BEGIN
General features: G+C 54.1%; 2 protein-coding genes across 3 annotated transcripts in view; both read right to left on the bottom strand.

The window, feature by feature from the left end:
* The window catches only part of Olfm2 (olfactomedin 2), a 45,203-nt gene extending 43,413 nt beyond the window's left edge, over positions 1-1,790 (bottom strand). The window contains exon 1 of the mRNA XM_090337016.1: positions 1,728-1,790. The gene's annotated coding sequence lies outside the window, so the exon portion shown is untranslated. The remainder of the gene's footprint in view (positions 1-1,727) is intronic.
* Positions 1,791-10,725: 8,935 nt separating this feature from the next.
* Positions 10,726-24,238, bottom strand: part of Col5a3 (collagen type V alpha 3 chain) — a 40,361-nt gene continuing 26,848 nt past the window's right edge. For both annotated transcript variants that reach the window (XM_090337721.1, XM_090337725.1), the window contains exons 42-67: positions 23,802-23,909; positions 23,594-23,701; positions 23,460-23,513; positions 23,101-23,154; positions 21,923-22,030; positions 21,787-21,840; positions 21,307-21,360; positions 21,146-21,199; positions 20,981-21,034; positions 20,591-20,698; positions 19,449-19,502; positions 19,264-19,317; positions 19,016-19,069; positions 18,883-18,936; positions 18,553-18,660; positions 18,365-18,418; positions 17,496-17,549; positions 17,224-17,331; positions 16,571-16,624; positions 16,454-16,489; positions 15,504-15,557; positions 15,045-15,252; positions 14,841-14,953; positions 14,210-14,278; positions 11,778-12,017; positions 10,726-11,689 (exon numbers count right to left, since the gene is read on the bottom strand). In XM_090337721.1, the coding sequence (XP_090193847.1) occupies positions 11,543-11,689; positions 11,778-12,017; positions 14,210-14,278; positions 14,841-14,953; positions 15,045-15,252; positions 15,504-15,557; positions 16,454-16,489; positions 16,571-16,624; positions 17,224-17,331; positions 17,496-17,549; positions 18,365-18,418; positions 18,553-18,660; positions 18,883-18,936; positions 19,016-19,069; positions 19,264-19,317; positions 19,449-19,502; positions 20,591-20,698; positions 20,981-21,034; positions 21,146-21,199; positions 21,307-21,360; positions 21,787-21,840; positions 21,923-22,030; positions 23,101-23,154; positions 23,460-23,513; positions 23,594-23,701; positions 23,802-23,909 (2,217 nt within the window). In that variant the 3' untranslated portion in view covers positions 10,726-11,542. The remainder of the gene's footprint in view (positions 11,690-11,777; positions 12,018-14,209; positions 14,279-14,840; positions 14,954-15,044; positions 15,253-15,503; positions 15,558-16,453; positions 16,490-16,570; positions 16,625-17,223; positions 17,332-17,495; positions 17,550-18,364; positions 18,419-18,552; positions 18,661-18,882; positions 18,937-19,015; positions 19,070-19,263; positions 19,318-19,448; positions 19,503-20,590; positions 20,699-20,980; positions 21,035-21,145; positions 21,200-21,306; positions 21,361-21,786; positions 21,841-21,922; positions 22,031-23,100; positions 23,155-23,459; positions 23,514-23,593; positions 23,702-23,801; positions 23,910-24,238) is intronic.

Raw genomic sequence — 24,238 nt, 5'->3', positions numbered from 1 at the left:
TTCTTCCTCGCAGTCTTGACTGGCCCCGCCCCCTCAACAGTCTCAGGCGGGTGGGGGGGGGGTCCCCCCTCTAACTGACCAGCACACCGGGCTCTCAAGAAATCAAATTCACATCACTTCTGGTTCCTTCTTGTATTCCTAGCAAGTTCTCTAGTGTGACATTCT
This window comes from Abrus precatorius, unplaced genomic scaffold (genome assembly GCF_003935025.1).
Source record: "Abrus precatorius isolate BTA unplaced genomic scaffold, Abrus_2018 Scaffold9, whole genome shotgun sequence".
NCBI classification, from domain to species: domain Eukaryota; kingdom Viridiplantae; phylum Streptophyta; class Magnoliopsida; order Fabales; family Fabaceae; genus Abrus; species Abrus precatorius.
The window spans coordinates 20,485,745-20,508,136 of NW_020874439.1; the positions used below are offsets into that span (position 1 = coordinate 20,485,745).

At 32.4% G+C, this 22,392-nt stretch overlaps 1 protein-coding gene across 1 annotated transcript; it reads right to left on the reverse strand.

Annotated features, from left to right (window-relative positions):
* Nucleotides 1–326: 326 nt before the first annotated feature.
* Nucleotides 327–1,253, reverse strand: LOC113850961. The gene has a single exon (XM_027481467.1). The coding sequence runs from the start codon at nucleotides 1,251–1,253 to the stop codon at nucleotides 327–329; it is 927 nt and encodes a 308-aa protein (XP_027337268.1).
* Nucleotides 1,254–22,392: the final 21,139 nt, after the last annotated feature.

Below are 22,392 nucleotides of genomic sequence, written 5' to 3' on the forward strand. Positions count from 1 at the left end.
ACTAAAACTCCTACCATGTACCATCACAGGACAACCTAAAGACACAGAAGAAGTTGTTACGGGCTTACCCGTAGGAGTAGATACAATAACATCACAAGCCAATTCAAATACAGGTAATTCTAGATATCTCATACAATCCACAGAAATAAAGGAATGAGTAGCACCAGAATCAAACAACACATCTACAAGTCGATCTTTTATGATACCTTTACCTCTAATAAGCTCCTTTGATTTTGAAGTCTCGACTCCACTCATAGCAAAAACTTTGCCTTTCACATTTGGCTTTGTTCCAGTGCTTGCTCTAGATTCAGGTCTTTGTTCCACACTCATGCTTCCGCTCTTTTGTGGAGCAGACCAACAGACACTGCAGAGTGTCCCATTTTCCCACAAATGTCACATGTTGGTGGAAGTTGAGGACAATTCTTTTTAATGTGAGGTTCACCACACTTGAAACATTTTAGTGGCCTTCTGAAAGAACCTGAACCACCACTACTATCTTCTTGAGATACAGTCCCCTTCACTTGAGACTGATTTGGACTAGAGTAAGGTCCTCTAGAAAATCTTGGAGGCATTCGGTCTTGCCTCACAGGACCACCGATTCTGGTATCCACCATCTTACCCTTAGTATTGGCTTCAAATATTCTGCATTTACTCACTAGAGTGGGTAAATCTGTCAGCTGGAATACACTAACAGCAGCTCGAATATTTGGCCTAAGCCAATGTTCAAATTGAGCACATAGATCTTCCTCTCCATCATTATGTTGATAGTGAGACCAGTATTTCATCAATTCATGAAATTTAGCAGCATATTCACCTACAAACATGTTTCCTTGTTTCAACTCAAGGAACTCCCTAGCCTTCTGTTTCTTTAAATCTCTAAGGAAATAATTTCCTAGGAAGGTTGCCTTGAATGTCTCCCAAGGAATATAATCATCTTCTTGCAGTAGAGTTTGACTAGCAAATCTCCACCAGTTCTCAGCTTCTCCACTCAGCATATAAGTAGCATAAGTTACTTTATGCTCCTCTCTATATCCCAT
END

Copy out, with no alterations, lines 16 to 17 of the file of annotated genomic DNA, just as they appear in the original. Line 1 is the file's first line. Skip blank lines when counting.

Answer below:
* Nucleotides 1,254–22,392: the final 21,139 nt, after the last annotated feature.

Below are 22,392 nucleotides of genomic sequence, written 5' to 3' on the forward strand. Positions count from 1 at the left end.